Coronavirus concerns temporarily stop Starbucks' reusable cup program

The Seattle-based coffee chain says it has "increased cleaning and sanitizing for all company-operated stores to help prevent the spread of all germs."
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/ Source: TODAY

In an effort to help stop the spread of coronavirus, coffee giant Starbucks announced baristas will no longer be making drinks in customer-provided mugs and tumblers. The temporary measure was announced Wednesday and goes into effect immediately at U.S. and Canadian stores.

Usually, environmentally conscious coffee lovers receive a 10-cent discount off any beverage if they bring in their own drinking vessel. Customers may also get the discount if they order a drink “for here” in store-provided ceramic mugs. Though the chain still offers plastic and paper to-go cups, it has announced several sustainability measures set to take place gradually over the coming years.

In a statement posted Wednesday, Rossann Williams, executive vice president of Starbucks' business in the U.S. and Canada, said that, like the rest of the world, the Seattle-based coffee chain has been closely monitoring the outbreak and is enacting measures it has deemed necessary to protect the "health and well-being" of its employees and customers.

"Although the situation remains fluid, our U.S. and international markets have gleaned learnings from our leadership team and partners in China who were first faced with this epidemic," Williams stated. "As North America began experiencing heightened concerns, we quickly initiated a regular cadence of communications with our store partners to ensure they have the support they need."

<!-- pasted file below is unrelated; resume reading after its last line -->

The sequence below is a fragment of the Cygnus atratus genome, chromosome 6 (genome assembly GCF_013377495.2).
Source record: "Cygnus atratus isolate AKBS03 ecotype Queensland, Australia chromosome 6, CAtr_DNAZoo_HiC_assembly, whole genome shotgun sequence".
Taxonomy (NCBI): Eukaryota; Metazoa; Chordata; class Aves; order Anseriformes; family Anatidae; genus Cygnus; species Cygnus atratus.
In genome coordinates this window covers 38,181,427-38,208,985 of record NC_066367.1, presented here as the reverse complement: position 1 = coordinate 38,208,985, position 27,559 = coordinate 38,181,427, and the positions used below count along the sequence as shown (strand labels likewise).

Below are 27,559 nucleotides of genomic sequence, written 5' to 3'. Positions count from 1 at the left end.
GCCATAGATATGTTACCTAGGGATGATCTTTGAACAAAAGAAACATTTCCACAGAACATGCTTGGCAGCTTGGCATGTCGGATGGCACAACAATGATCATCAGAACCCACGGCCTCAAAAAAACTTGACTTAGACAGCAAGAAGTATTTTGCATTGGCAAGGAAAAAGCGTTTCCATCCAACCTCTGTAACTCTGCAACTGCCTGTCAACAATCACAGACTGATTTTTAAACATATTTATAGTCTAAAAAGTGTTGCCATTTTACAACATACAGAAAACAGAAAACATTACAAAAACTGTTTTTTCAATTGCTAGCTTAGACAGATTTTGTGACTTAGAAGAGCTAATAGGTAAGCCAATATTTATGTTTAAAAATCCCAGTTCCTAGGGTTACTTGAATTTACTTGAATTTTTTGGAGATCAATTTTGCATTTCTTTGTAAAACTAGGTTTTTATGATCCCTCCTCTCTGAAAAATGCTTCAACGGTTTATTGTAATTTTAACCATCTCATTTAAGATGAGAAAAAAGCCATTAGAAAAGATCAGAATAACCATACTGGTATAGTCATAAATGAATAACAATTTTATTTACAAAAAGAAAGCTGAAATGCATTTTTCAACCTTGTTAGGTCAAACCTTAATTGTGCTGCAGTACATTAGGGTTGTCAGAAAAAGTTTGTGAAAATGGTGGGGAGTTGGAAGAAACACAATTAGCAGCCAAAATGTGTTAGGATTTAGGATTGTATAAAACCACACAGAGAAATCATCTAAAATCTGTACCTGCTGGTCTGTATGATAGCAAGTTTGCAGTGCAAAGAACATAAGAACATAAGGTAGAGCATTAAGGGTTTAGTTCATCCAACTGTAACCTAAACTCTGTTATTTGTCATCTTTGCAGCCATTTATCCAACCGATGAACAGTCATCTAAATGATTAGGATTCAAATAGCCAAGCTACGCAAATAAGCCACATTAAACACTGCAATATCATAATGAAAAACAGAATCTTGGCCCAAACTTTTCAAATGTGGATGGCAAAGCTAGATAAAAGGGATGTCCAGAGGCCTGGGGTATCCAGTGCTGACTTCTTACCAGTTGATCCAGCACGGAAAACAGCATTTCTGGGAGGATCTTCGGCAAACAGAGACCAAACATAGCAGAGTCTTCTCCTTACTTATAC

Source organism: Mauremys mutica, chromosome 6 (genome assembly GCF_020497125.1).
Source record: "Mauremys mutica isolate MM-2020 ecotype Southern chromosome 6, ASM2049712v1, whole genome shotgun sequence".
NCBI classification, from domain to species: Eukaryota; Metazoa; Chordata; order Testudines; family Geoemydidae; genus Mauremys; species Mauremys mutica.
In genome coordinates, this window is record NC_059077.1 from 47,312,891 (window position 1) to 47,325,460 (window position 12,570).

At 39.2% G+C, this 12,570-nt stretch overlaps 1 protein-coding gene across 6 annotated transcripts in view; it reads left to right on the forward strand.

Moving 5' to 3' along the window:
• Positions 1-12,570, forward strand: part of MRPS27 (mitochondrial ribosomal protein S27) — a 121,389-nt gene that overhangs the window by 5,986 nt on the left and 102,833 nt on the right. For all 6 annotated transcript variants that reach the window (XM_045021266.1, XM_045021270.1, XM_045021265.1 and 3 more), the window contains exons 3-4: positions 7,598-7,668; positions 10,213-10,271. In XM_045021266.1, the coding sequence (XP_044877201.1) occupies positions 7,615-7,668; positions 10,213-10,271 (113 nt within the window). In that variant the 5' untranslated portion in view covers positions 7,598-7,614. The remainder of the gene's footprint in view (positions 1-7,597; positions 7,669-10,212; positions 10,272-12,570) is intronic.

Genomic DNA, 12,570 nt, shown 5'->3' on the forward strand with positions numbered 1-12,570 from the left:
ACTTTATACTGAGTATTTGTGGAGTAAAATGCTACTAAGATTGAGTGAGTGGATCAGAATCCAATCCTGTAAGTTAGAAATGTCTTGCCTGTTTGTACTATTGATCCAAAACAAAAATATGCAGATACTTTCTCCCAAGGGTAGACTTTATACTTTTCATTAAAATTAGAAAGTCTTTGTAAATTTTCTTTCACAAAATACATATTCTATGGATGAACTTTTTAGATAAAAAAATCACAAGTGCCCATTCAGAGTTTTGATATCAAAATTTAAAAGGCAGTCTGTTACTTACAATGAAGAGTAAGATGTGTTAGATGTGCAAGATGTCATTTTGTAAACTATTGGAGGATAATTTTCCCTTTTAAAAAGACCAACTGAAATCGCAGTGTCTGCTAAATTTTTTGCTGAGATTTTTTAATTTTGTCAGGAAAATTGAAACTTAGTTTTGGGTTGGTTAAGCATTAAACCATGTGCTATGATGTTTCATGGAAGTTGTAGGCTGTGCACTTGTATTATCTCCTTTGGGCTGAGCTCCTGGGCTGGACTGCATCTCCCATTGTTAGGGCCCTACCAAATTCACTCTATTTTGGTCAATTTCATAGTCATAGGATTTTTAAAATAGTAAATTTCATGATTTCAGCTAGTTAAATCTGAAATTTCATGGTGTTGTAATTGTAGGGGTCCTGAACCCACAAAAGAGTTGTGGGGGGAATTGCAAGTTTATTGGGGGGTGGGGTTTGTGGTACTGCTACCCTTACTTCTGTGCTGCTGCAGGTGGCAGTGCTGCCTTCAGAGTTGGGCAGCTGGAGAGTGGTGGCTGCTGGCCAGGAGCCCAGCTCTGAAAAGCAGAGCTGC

So far, the chain says its U.S. and Canadian stores have enacted several measures including increased cleaning and sanitizing of all locations, halting the use of customer-provided cups and restricting its employees' domestic and international travel plans through March 31.

“We will continue to stay close to our partners and local health officials, and we are optimistic this will be a temporary situation,” Williams said. “Our hope — as always — is that after this is over partners will look back and say, ‘I can’t believe I work for a company that cared so much for me, my family and my community.’”

Starbucks did not immediately respond to a request for comment when asked how long it will be suspending the use of personal mugs and tumblers in its stores. However, customers who bring in their own tumbler and show it to a barista will still be able to receive the 10-cent discount for now.

Starbucks, which operates over 15,000 locations in the U.S., says it has been giving discounts to customers who bring in their own cups since 1985.